I’m happy to announce the availability of Cloudblitz, a tool (framework) to deploy HPC clusters in Azure programmatically via Powershell, then submit jobs to them via Powershell as well.
You can find it at http://cloudblitz.codeplex.com
The tool builds on the HPC scheduler for Azure and the Powershell commandlets for Azure to solve a common problem, i.e. provide a scriptable way to create and interact with an Azure PaaS cluster. I refer you to the Codeplex page for the complete description and documentation. In this blog post, I’ll cover how to build it and use it.
1. Make sure that you download and install all the dependencies listed on the codeplex page.
2. Download and extract the source code in its own directory.
3. Open a Visual Studio 2012 command prompt as administrator (dear old cmd.exe)
4. Go to the “BuildScripts” directory and run BuildCloudBlitz.cmd. This will build the required modules and copy the results in a “Packages” directory.
5. Open a Windows Azure Powershell prompt as administrator. Go to the CloudBlitz.ClusterTemplate directory
6. Edit the ServiceDefinition.csdef file (it is just an XML file). In particular note:
<WorkerRole name=”ComputeNode” vmsize=”Small”>
<WebRole name=”HeadNode” vmsize=”Small”>
Choose your VM size and type it in. In general, a small head node is sufficient (the head node does NOT run SQL, rather it uses SQL Azure, which reduces its memory requirements). If you’re planning to run thousands of tasks at a time, go for a large instance.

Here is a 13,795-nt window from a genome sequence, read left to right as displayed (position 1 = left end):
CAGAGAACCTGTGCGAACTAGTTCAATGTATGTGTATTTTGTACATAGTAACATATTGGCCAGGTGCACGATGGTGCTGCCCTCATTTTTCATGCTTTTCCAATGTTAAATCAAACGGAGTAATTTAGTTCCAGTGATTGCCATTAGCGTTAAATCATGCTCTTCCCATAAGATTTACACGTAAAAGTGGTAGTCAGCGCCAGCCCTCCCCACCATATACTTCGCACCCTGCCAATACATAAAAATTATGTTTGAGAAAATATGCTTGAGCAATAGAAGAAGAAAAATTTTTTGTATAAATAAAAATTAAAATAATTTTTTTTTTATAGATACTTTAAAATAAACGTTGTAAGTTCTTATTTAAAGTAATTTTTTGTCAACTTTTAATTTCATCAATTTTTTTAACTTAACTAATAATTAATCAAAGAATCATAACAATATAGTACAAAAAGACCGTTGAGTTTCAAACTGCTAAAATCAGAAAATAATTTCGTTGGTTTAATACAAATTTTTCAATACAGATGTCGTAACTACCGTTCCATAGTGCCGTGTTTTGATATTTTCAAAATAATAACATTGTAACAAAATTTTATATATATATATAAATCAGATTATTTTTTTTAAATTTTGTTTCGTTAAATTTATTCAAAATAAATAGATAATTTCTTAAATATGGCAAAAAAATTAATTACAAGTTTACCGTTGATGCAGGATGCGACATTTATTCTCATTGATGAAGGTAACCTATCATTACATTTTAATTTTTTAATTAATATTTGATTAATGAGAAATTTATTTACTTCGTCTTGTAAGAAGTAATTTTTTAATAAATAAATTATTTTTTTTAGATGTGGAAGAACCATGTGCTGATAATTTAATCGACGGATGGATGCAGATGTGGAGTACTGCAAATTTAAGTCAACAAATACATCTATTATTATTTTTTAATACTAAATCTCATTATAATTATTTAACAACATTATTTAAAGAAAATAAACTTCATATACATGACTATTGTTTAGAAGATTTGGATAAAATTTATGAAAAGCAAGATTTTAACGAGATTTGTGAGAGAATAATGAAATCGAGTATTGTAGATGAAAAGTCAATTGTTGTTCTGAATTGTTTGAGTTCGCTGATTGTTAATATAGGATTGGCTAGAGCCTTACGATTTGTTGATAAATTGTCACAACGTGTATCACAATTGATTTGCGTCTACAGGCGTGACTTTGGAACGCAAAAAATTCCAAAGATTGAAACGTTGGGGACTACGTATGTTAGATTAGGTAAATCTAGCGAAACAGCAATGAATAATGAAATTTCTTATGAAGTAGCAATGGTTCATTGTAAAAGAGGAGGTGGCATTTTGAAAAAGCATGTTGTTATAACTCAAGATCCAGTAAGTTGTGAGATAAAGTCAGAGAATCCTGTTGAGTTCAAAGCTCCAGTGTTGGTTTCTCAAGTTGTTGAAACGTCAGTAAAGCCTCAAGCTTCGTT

7. Go to the CloudBlitz.Powershell\Scripts directory
8. Edit the ConfigurationVariables.ps1 file. In particular note:
$subscriptionName = “<your subscription name>”
$subscriptionId = “<your subscription id>”
$administratorName = “<admin name for the hpc cluster>”
$systemPassword = “<admin password for hpc cluster>”
$certificateFileNameRoot=”<name of certificate>”
$deploymentName=”<name of service>”
$deployLocation=”<data center location>”
$HeadNodeInstanceCount = 1
$ComputeNodeInstanceCount = <n. of desired compute nodes>
$removePreviousDeploymentAndService = $true
9. Run InstallAndExportCertificate.ps1 This will create a .cer and a .pfx self-signed certificate file, install it in the local user certificate store.
10. Via the Azure portal, upload the .cer file as a management certificate.
11. Run the DeployDeployerRole.ps1 script. It will upload the packages, create an azure worker role that deploys a hpc cluster as per configuration, then remove the deployer role. Such a temporary role is necessary to avoid any firewall and connectivity issues. Most people will have ports 80 and 443 open for http and https. The Azure HPC scheduler deployment also requires a connection to SQL Azure on port 1433, which is normally closed. By letting the temporary role manage the process, such connections are all internal to Azure.
You can now connect to your cluster.cloudapp.net via RDP and start submitting jobs in the “traditional” way via the job manager or the command line.
Alternatively, you can use the set of powershell commandlets we developed from your workstation. They will be the subject of the next blog post 🙂